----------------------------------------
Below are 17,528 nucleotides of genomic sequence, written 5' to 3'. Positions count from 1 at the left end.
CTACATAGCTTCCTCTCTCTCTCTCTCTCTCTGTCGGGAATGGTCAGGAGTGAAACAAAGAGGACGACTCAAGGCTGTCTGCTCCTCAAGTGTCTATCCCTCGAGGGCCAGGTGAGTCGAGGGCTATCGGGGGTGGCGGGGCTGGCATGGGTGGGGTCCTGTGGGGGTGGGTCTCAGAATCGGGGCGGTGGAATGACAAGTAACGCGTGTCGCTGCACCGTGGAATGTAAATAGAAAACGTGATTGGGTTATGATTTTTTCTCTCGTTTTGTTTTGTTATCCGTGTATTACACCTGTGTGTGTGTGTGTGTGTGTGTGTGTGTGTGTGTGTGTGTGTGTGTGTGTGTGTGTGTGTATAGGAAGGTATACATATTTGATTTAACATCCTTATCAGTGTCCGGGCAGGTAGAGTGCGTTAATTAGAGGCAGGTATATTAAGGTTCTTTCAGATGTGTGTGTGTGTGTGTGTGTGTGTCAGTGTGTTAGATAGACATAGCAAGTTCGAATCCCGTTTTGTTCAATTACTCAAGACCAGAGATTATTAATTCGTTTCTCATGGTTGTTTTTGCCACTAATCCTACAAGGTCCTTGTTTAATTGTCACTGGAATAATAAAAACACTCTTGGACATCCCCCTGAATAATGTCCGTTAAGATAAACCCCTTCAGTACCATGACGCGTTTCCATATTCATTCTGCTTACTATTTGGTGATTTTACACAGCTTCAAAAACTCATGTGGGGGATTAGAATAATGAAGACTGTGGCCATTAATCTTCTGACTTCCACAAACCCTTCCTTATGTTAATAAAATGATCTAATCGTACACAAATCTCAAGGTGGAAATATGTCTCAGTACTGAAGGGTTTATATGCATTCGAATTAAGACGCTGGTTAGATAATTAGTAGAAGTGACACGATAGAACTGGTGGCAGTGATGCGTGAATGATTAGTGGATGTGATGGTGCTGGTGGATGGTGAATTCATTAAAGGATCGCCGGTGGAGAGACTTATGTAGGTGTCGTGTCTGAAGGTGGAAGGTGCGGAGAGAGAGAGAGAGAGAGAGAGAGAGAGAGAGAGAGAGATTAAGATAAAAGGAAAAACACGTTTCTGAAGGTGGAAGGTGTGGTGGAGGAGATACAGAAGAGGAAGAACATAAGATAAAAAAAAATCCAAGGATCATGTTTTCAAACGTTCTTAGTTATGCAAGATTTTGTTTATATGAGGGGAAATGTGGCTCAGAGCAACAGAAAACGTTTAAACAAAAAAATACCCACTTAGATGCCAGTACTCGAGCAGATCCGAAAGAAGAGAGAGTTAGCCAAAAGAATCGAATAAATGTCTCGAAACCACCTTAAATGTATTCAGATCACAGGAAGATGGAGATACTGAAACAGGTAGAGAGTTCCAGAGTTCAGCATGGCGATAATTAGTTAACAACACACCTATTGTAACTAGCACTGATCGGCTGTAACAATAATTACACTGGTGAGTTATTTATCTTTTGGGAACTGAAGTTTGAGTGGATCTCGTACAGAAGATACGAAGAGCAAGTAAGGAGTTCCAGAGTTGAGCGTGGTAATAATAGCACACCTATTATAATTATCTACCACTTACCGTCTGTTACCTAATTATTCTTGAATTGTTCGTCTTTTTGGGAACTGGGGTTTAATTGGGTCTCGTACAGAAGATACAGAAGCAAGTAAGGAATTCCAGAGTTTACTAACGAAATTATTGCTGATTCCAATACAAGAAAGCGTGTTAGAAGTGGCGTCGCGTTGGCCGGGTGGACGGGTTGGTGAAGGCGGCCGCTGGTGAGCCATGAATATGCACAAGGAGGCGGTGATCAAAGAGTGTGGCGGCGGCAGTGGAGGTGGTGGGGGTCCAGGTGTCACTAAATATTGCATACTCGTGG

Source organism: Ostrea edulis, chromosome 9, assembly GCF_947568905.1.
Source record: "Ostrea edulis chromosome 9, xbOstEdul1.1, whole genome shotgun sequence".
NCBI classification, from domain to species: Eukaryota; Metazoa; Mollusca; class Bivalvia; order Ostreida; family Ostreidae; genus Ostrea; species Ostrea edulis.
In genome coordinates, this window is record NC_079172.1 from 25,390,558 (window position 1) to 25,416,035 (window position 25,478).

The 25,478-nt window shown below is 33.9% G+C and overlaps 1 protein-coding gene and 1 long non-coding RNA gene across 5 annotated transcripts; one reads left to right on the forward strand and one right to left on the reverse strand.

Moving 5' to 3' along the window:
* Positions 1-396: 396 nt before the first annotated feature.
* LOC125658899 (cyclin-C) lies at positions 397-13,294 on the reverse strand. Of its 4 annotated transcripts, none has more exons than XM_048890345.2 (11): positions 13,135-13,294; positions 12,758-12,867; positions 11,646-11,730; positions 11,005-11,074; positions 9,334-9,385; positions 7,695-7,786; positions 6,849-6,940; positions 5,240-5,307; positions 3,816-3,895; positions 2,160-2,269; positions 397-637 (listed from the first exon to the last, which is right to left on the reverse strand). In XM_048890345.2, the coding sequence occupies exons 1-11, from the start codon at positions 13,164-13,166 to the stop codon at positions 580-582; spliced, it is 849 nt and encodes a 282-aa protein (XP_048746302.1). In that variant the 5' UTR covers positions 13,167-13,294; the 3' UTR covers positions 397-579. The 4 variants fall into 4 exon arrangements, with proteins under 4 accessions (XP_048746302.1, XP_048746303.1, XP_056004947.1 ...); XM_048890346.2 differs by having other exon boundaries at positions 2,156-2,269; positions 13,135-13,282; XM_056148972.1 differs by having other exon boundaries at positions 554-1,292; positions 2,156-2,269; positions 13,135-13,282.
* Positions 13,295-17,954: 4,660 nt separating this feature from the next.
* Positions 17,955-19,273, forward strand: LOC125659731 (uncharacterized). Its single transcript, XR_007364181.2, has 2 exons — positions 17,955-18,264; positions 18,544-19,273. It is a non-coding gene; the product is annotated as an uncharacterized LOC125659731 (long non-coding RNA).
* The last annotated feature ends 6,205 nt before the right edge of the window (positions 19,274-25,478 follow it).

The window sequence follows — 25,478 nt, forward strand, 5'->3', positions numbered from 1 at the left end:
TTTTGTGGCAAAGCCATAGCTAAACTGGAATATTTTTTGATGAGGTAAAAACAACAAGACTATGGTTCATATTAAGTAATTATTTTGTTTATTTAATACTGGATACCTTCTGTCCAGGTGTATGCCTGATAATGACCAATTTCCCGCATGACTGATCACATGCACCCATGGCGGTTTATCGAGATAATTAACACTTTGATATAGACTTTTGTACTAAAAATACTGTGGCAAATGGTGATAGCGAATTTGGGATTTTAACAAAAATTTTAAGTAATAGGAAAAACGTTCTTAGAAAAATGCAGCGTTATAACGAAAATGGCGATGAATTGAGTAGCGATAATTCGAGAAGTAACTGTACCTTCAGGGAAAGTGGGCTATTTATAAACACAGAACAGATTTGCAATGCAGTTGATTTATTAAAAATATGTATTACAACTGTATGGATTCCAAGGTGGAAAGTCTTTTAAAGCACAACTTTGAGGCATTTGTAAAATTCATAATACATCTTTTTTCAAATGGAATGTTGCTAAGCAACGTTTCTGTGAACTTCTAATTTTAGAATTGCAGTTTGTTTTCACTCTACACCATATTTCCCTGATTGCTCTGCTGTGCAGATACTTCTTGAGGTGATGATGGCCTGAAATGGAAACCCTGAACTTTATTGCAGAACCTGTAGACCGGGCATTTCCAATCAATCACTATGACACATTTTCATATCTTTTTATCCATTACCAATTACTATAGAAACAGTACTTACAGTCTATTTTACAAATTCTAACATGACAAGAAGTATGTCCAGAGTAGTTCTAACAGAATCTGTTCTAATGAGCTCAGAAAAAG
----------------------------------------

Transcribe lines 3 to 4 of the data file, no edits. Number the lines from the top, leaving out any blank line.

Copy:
Source organism: Ostrea edulis, chromosome 9, assembly GCF_947568905.1.
Source record: "Ostrea edulis chromosome 9, xbOstEdul1.1, whole genome shotgun sequence".